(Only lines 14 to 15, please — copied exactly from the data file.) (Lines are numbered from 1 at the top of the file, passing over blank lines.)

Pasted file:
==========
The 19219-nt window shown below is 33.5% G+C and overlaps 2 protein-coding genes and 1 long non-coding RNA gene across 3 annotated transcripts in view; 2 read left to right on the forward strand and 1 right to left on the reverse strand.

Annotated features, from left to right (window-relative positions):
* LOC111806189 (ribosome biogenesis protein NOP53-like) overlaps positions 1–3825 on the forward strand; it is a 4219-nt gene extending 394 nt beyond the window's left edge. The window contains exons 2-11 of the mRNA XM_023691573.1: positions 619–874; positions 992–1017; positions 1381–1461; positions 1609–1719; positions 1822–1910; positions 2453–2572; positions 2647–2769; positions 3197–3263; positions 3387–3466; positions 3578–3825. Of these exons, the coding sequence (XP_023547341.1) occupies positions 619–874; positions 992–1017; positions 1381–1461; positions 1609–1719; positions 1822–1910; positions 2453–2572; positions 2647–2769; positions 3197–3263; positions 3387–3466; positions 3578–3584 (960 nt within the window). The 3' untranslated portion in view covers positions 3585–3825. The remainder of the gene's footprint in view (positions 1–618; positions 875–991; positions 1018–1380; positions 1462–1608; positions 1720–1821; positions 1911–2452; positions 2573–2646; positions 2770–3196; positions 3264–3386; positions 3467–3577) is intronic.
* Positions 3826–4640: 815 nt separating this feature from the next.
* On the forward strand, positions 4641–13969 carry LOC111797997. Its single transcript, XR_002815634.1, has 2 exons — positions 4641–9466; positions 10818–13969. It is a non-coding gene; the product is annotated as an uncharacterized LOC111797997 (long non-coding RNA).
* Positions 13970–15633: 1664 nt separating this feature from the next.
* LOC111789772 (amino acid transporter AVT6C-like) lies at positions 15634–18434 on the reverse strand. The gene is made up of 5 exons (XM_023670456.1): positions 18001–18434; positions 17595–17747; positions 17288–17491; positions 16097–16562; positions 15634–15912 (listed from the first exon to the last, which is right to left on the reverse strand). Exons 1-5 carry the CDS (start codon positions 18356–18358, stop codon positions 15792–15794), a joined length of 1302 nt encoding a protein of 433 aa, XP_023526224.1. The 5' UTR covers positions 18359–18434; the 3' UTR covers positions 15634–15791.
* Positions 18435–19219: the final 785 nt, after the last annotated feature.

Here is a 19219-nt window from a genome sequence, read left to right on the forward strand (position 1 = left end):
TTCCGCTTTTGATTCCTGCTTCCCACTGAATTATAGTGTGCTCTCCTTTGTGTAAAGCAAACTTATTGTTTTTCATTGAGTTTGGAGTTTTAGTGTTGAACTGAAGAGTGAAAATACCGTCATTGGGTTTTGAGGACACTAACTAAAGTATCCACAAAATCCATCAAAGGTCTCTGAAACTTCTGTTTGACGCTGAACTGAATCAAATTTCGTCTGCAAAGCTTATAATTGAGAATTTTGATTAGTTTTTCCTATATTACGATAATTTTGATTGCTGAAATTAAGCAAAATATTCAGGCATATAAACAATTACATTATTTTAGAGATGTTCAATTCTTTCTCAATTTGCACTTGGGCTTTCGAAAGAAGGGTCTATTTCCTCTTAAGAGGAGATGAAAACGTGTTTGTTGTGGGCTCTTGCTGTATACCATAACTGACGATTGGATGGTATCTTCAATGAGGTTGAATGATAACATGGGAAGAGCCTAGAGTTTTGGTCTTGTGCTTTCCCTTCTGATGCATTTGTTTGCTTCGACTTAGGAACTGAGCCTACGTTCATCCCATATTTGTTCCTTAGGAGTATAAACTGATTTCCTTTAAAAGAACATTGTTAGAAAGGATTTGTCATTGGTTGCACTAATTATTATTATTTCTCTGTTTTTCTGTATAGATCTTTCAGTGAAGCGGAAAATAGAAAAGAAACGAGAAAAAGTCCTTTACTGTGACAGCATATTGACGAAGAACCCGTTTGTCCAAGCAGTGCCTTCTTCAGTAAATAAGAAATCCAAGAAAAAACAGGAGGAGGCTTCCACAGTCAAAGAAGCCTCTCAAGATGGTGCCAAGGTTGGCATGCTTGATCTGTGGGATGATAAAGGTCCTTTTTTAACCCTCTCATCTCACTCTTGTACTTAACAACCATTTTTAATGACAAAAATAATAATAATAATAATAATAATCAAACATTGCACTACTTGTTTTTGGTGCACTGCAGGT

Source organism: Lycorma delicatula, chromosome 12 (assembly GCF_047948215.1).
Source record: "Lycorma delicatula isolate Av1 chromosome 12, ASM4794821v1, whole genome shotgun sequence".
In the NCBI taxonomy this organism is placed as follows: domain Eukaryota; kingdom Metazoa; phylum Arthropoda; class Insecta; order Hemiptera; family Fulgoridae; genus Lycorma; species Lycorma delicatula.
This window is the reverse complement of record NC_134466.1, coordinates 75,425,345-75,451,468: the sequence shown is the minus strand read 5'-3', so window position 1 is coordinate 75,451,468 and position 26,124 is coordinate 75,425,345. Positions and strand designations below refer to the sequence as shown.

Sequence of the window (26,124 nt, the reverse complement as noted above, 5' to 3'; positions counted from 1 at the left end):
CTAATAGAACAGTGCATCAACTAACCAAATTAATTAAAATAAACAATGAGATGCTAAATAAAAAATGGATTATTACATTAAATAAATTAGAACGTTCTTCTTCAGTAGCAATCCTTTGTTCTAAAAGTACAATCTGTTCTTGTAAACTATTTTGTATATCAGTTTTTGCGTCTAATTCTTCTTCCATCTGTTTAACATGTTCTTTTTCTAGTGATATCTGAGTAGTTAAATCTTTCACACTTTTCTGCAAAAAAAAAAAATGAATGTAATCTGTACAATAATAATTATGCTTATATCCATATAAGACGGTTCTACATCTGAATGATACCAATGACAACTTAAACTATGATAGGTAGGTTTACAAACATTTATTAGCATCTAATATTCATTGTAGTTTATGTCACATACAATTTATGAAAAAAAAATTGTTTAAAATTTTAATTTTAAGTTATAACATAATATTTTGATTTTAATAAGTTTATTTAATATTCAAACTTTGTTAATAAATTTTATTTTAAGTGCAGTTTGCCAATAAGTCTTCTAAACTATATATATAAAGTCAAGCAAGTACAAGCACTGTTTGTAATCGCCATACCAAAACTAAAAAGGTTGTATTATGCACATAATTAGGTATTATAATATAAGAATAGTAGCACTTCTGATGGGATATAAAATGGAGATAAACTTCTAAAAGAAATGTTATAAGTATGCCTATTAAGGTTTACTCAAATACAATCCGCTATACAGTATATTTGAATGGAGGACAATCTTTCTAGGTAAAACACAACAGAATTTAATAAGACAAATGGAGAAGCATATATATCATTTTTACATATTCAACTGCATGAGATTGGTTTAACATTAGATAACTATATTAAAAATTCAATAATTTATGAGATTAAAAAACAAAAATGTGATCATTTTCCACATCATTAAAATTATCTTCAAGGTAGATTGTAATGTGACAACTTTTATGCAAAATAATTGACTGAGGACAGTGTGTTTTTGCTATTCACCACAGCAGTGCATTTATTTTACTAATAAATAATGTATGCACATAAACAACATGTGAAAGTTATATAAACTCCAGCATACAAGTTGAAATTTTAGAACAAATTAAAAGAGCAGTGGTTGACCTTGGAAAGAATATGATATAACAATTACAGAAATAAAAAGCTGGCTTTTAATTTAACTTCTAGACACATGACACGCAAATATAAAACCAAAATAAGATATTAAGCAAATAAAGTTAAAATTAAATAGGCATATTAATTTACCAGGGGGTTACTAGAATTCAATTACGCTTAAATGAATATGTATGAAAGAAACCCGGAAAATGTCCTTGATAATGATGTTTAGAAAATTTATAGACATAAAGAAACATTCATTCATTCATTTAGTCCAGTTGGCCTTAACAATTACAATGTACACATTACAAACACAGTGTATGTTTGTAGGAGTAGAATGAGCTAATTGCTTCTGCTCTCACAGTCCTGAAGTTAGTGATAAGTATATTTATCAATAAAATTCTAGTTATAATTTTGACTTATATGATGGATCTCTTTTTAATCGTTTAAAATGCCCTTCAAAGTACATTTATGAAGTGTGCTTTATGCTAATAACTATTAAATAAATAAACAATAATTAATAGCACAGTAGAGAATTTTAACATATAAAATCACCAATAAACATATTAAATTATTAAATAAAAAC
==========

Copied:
This window is the reverse complement of record NC_134466.1, coordinates 75,425,345-75,451,468: the sequence shown is the minus strand read 5'-3', so window position 1 is coordinate 75,451,468 and position 26,124 is coordinate 75,425,345. Positions and strand designations below refer to the sequence as shown.

Sequence of the window (26,124 nt, the reverse complement as noted above, 5' to 3'; positions counted from 1 at the left end):